Posted by: Wayne | September 6, 2010

Transom Framing 1

I have not gotten very much done on the boat over the past couple of weeks.  A combination of a busy schedule at work and fighting a cough will do that to a person.  I had been slowly cutting the framing for the transom and I finished that project on Sunday.  I also got the bumpkin hole cut, as well as the two plywood doublers (around the tiller cut-out, and around the bumpkin hole).

This evening after work I glued the lower portion of the transom framing in place, as well as the bumpkin hole doubler.  I also glued the top piece back together (a 20x20mm notch in a 25mm wide piece really weakens it).

Pieces glued up on the port side of the transom. The squarish piece above the seat support brace is the bumpkin hole support. The round hole is for one of two drain bungs.

The center and starboard sides of the transom.

While doing this glue-up, I also glued in the blocking between bulkheads 2 and 3.  The mainmast step sits on top of this blocking when it is installed.

The filler blocks to support the mainmast step.

Finally, I made the reinforcing fillets on the starboard side of the centercase.  Since the holes for the through-bolts got plugged, I figured I would make sure I could clear them out without too much trouble BEFORE I filled both sides.  It seems like common sense.

Fillet between bulkheads 4 and 5. It is truly amazing how much epoxy this takes.

The fillet between bulkheads 5 and 6. This one also took a ton of epoxy.

Aft end of centercase. I added a bit of a fillet here as well.

None of these steps are terribly impressive.  The next glue-up will finish framing the transom, as well as doing the other side of the centercase and adding some vertical stiffeners to bulkhead 2.  Then I get to do the big one: gluing in both seat fronts, the cross-braces on bulkheads 6 and 8, and the transom.  Then I get to start playing with stringers.  It should be fun!



  1. So what did shipwrights use before epoxy? I know tar was used in repair, but was it used in construction?

  2. Wow, that is a simple question with a long answer. Way back when, there were no glues that could really survive immersion, so all fastening was mechanical. The two big traditional types of wooden construction are carvel and clinker.

    Carvel was usually used on larger vessels, and used a network of the keel and frames, usually sawn (cut into shape) or steamed (bent into shape). Onto this network, the planks were fitted to shape and nailed into place. The gaps between the planks were caulked, I believe primarily with cotton. This is also why you hear about ships “taking up”. When a vessel constructed this way is launched, the wood hasn’t swollen to seal the cracks, so the boat leaks. As the wood swells, the leaks slowly stop. If the pieces were fitted so closely as to not leak at launch, the force of the wood swelling would tear things apart.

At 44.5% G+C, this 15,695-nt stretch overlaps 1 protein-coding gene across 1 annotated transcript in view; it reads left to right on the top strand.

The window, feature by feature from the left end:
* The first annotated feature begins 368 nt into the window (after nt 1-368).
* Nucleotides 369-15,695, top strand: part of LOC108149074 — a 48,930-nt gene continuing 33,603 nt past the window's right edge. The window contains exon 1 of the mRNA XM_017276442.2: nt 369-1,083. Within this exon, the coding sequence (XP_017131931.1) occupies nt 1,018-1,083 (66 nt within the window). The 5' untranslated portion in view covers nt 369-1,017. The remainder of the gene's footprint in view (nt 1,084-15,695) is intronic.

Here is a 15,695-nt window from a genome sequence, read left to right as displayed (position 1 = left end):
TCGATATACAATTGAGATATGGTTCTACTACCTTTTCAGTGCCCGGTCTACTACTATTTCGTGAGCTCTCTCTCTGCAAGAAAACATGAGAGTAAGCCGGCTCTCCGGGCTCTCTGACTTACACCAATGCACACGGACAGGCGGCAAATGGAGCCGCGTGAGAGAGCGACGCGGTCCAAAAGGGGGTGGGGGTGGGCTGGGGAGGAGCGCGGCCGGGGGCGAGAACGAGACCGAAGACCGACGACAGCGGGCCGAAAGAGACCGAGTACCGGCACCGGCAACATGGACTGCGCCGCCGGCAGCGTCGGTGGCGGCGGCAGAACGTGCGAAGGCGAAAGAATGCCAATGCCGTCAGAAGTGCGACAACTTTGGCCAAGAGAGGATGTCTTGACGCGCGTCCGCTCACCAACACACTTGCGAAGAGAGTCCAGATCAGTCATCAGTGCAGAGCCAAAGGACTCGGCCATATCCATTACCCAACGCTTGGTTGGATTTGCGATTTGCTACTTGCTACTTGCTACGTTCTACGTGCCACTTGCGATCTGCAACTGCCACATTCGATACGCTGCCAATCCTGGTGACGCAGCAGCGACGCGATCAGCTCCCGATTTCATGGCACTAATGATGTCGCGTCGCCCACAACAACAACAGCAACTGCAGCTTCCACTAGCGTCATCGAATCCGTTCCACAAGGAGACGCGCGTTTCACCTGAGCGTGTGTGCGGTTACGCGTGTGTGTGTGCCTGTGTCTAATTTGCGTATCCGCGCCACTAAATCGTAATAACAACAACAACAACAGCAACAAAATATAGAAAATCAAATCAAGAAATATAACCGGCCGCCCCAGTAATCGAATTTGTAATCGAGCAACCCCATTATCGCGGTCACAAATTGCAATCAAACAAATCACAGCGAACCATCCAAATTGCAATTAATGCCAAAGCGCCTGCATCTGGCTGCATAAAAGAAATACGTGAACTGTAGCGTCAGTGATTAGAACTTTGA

Clinker was usually used with smaller vessels, especially those constructed up in Scandenavia. A clinker vessel has the planks overlapping at the edges with no caulking. It relies on a close fit between the planks, and uses riveted nails to hold it together. It also uses frames, but usually there are fewer and they are less massive.

    One of the earliest waterproof glues was resorcinol. This is a two-part glue invented around WWII in Britain and used to make the famous Mosquito bomber. This is also the glue used to make vast quantities of waterproof plywood. It can be recognized by the dark purple glue line. It is a truly magnificent glue, but it requires very well fitted glue joints and high clamping pressure. Nevertheless, many boats have been built using resorcinol and hold up very well indeed.

    Like resorcinol, epoxy can withstand sustained immersion. Unlike resorcinol, properly thickened epoxy can bridge rather large gaps. Ironically, it is possible to over-clamp an epoxy joint, creating a weaker than normal bond.

    Epoxy is really the strongest, most waterproof glue that can be easily used by a person of limited woodworking ability.

    I hope this answers your question.

    God bless!

  3. Yes, that was a marvelous answer. Boatbuilding is a fascinating art.

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